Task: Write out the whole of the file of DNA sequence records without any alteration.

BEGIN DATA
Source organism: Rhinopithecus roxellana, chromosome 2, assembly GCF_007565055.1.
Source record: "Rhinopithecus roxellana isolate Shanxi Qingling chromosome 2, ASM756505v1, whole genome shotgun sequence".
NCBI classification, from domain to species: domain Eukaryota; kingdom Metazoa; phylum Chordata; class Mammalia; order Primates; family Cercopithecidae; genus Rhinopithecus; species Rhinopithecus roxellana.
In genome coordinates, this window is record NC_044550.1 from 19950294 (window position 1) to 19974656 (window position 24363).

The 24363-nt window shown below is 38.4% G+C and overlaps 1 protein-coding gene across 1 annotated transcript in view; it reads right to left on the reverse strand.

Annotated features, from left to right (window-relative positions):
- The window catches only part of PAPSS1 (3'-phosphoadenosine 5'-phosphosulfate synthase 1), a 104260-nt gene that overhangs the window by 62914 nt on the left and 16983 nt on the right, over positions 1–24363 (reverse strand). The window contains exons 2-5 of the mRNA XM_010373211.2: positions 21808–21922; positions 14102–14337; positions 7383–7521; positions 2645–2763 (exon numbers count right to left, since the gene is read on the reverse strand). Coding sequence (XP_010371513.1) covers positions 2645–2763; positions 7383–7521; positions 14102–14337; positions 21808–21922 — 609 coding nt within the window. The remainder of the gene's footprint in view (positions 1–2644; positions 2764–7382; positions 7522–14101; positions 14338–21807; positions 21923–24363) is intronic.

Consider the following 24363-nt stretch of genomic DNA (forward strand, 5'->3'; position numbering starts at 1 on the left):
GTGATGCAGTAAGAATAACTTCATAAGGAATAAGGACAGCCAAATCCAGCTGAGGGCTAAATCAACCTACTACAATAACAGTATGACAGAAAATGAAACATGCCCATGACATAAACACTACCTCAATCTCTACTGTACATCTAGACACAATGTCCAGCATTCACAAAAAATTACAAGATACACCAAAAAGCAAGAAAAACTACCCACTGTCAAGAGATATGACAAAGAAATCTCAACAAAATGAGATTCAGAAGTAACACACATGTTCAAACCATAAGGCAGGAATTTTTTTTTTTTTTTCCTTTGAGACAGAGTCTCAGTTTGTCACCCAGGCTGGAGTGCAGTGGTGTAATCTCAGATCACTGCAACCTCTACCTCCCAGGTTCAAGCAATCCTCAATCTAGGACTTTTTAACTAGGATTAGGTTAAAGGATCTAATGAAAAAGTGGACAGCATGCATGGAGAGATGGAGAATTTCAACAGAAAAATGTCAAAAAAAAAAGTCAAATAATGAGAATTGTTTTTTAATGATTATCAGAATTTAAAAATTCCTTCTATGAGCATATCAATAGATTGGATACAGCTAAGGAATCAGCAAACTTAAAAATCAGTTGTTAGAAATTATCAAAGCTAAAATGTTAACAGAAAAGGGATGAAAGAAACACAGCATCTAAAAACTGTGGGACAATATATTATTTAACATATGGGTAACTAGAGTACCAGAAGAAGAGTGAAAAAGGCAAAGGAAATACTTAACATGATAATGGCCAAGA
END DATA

Source organism: Rhinopithecus roxellana, chromosome 2, assembly GCF_007565055.1.
Source record: "Rhinopithecus roxellana isolate Shanxi Qingling chromosome 2, ASM756505v1, whole genome shotgun sequence".
NCBI classification, from domain to species: domain Eukaryota; kingdom Metazoa; phylum Chordata; class Mammalia; order Primates; family Cercopithecidae; genus Rhinopithecus; species Rhinopithecus roxellana.
In genome coordinates, this window is record NC_044550.1 from 19950294 (window position 1) to 19974656 (window position 24363).

The 24363-nt window shown below is 38.4% G+C and overlaps 1 protein-coding gene across 1 annotated transcript in view; it reads right to left on the reverse strand.

Annotated features, from left to right (window-relative positions):
- The window catches only part of PAPSS1 (3'-phosphoadenosine 5'-phosphosulfate synthase 1), a 104260-nt gene that overhangs the window by 62914 nt on the left and 16983 nt on the right, over positions 1–24363 (reverse strand). The window contains exons 2-5 of the mRNA XM_010373211.2: positions 21808–21922; positions 14102–14337; positions 7383–7521; positions 2645–2763 (exon numbers count right to left, since the gene is read on the reverse strand). Coding sequence (XP_010371513.1) covers positions 2645–2763; positions 7383–7521; positions 14102–14337; positions 21808–21922 — 609 coding nt within the window. The remainder of the gene's footprint in view (positions 1–2644; positions 2764–7382; positions 7522–14101; positions 14338–21807; positions 21923–24363) is intronic.

Consider the following 24363-nt stretch of genomic DNA (forward strand, 5'->3'; position numbering starts at 1 on the left):
GTGATGCAGTAAGAATAACTTCATAAGGAATAAGGACAGCCAAATCCAGCTGAGGGCTAAATCAACCTACTACAATAACAGTATGACAGAAAATGAAACATGCCCATGACATAAACACTACCTCAATCTCTACTGTACATCTAGACACAATGTCCAGCATTCACAAAAAATTACAAGATACACCAAAAAGCAAGAAAAACTACCCACTGTCAAGAGATATGACAAAGAAATCTCAACAAAATGAGATTCAGAAGTAACACACATGTTCAAACCATAAGGCAGGAATTTTTTTTTTTTTTTCCTTTGAGACAGAGTCTCAGTTTGTCACCCAGGCTGGAGTGCAGTGGTGTAATCTCAGATCACTGCAACCTCTACCTCCCAGGTTCAAGCAATCCTCAATCTAGGACTTTTTAACTAGGATTAGGTTAAAGGATCTAATGAAAAAGTGGACAGCATGCATGGAGAGATGGAGAATTTCAACAGAAAAATGTCAAAAAAAAAAGTCAAATAATGAGAATTGTTTTTTAATGATTATCAGAATTTAAAAATTCCTTCTATGAGCATATCAATAGATTGGATACAGCTAAGGAATCAGCAAACTTAAAAATCAGTTGTTAGAAATTATCAAAGCTAAAATGTTAACAGAAAAGGGATGAAAGAAACACAGCATCTAAAAACTGTGGGACAATATATTATTTAACATATGGGTAACTAGAGTACCAGAAGAAGAGTGAAAAAGGCAAAGGAAATACTTAACATGATAATGGCCAAGA